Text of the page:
Here's our summary of key events overnight that affect New Zealand, with news the world's largest economy seems to be losing its growth momentum.
New orders for American durable goods fell at a sharp rate in October from the previous month, a decline that analysts weren't expecting. Year-on-year however, the levels are up +8.7%. The monthly decline suggests an economy slowing faster recently than has been assumed. The Atlanta Fed's GDPNow model has the rate of growth pegged back to +2.5% pa in Q4 and way down from the Q3 rate of +3.5%. Momentum seems to be leaking away, and quite quickly.
Telling the same story of a slowing is the latest consumer sentiment survey. And American home buyers filed the fewest applications for mortgages in almost 18 years last week even as mortgage rates drifted lower in step with bond yields.
Perhaps that is not so surprising because existing home sales are still quite low, down in October -5.1% from the same month a year ago.
Wall Street is up today, a bit of a bounce-back from yesterday's sharp fall. The S&P500 is up +1% in early afternoon trade. Whether this is a genuine turn up will depend a lot of holiday season retail results. That equity rise comes after Shanghai managed to close even yesterday.
Closing even is a good result for China. But investment funds are struggling with the previous writedowns in equity valuations. Private funds have had a hard time attracting money this year as China’s financial markets wrestle with a bear market in stocks, tough new asset management rules, and a national campaign to reduce debt. These funds are seeing net outflows.
In the EU, Brussels has pushed back hard against Italy's plan to ignore its debt level commitments. It notes at 131.2% of GDP in 2017, the equivalent of €37,000 per capita, Italy's public debt exceeds the 60% of GDP reference value it committed as part of the EU, and it doesn't want to see Italy go further into a hole it will never get out of.
The OECD has revised down its growth forecasts worldwide. For New Zealand they say economic growth is projected to edge down to 2.6% by 2020, mainly reflecting slowing private consumption as the boost from increased financial support for families passes, net immigration diminishes and housing wealth gains subside.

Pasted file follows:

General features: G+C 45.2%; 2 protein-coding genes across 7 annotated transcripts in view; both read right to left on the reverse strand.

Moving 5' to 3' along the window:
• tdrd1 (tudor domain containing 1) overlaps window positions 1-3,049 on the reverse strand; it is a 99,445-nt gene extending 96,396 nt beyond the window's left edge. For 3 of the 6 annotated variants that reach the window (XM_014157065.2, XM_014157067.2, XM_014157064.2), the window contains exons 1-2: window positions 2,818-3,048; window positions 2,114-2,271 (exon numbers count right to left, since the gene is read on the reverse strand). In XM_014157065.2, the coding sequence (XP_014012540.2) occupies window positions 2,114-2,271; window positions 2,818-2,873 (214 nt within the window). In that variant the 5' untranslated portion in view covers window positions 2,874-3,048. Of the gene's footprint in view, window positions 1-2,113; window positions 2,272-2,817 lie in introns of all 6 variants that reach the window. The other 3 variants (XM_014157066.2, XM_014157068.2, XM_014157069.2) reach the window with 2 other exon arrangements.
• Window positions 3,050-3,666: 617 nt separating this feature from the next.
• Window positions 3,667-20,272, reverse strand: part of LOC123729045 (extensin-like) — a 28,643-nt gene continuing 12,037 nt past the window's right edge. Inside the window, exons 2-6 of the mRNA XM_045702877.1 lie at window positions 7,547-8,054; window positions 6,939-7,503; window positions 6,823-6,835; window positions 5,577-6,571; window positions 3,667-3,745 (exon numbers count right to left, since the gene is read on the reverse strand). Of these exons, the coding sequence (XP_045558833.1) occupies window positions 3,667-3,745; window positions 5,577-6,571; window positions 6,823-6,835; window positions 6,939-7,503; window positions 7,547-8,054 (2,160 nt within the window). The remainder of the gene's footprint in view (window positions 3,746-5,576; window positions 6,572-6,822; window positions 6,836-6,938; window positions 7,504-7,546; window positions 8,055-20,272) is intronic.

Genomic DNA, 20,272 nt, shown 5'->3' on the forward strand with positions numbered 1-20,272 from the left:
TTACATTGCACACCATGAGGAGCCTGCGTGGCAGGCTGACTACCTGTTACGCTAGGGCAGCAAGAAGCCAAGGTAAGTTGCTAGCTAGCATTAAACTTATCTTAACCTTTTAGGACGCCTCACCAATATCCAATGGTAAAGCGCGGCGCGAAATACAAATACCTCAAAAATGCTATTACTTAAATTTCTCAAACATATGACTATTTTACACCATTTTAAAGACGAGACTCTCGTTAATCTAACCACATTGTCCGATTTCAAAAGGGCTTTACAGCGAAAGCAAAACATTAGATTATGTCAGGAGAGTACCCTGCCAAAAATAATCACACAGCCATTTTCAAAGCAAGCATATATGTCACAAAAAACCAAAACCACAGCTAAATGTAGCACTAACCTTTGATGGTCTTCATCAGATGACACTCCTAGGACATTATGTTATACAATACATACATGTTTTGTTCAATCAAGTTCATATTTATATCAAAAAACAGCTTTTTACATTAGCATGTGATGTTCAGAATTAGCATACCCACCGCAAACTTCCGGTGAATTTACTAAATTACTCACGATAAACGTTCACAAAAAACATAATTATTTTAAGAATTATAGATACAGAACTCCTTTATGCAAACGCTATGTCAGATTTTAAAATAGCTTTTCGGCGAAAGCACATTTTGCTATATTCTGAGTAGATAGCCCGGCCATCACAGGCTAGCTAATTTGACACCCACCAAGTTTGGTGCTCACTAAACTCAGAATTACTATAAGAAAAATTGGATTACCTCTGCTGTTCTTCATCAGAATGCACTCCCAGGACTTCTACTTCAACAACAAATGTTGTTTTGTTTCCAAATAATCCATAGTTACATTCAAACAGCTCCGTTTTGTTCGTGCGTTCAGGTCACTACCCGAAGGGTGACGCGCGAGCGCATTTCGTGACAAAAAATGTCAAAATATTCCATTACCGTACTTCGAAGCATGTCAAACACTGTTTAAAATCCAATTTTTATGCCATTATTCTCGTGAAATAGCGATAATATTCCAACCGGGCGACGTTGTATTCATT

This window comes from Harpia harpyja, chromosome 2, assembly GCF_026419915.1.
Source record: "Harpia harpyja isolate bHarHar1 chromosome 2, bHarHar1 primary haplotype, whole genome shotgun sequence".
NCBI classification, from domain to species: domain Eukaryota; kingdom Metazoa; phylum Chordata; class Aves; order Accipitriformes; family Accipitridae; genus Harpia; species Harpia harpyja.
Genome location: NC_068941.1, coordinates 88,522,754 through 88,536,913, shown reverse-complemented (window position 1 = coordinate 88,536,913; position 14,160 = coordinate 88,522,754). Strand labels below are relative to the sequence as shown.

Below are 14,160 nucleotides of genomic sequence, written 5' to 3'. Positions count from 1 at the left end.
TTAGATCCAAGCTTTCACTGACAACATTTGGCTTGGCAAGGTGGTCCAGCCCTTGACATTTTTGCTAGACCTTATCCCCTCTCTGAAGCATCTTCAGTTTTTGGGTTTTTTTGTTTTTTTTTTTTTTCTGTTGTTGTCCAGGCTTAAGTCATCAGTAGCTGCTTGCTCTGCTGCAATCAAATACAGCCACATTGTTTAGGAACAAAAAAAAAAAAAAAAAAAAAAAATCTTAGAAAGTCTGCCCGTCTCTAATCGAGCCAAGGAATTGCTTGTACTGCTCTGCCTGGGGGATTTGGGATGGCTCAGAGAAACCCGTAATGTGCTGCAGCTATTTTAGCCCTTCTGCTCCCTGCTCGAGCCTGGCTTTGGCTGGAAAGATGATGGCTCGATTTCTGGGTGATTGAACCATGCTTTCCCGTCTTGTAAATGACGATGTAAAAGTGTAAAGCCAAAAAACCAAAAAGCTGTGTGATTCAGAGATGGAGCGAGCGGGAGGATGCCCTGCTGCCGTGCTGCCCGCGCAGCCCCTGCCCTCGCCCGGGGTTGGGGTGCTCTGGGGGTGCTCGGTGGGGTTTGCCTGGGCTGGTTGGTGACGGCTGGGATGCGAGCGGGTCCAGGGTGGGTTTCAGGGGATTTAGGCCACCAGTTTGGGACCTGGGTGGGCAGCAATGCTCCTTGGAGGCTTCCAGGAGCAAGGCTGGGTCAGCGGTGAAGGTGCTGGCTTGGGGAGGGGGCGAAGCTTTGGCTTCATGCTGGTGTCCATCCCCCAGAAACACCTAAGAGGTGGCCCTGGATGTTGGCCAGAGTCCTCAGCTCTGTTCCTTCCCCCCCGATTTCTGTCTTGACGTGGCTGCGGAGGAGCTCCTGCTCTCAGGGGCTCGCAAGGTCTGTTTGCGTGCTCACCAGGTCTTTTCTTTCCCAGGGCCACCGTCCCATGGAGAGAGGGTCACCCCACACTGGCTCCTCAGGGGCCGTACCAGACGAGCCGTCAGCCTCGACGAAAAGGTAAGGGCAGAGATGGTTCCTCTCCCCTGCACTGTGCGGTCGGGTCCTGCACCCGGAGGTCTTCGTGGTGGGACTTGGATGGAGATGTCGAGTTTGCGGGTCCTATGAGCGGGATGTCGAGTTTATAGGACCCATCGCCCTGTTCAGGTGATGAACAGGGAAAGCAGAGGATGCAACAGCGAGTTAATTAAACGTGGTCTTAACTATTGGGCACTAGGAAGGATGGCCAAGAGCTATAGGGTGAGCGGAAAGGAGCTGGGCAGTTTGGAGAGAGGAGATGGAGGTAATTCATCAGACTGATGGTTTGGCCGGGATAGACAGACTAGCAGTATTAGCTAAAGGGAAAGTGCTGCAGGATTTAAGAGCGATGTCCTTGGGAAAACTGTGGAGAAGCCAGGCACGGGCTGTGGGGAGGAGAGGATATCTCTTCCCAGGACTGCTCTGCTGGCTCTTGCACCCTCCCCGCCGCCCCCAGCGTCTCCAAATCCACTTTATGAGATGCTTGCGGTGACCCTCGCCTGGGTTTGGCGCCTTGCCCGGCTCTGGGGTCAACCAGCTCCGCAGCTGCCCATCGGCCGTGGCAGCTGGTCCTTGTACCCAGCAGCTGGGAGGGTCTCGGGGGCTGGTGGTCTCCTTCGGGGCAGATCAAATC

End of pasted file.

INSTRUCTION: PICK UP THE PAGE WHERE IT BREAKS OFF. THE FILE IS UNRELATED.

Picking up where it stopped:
In Australia, there is a lot of silly posturing going on at the Hayne Royal Commission, some of it by the Commission itself. But one positive thing may come of it all - removing the inherent conflicts from mortgage broking. It looks increasingly likely that mortgage brokers will need to charge their clients directly for their services rather than taking 'commissions' from banks. Brokers claim customers value their services, but the evidence is that they are fundamentally conflicted. Hayne may force a restructuring to do the right thing. Whether this reform ever arrives in New Zealand is uncertain; the regulator here has shown little interest in addressing the inherent conflict of interest by mortgage brokers.
The UST 10yr yield is starting today higher at 3.07%. However their 2-10 curve is still lower at +25 bps. The Aussie Govt 10yr is at 2.70% and unchanged, the China Govt 10yr is at 3.40%, up +1 bp, while the NZ Govt 10 yr is at 2.74% and unchanged.
Gold is up +US$4 to US$1,226/oz.
US oil prices have bounced back up today, recovering a good part of yesterday's big drop. But today they are still at only US$55/bbl. The Brent benchmark is now just over US$64/bbl.
However, the Kiwi dollar is starting today marginally firmer at 68.3 USc. On the cross rates we are unchanged at 94.1 AUc, and at 60 euro cents. That puts the TWI-5 at 72.8.
Bitcoin is lower again today, now at US$4,394 and -2.6% lower than this time yesterday. At one point in the past 24 hours it dropped to US$4,164. This rate is charted in the exchange rate set below.
This chart is animated here.
The easiest place to stay up with event risk today is by following our Economic Calendar here ».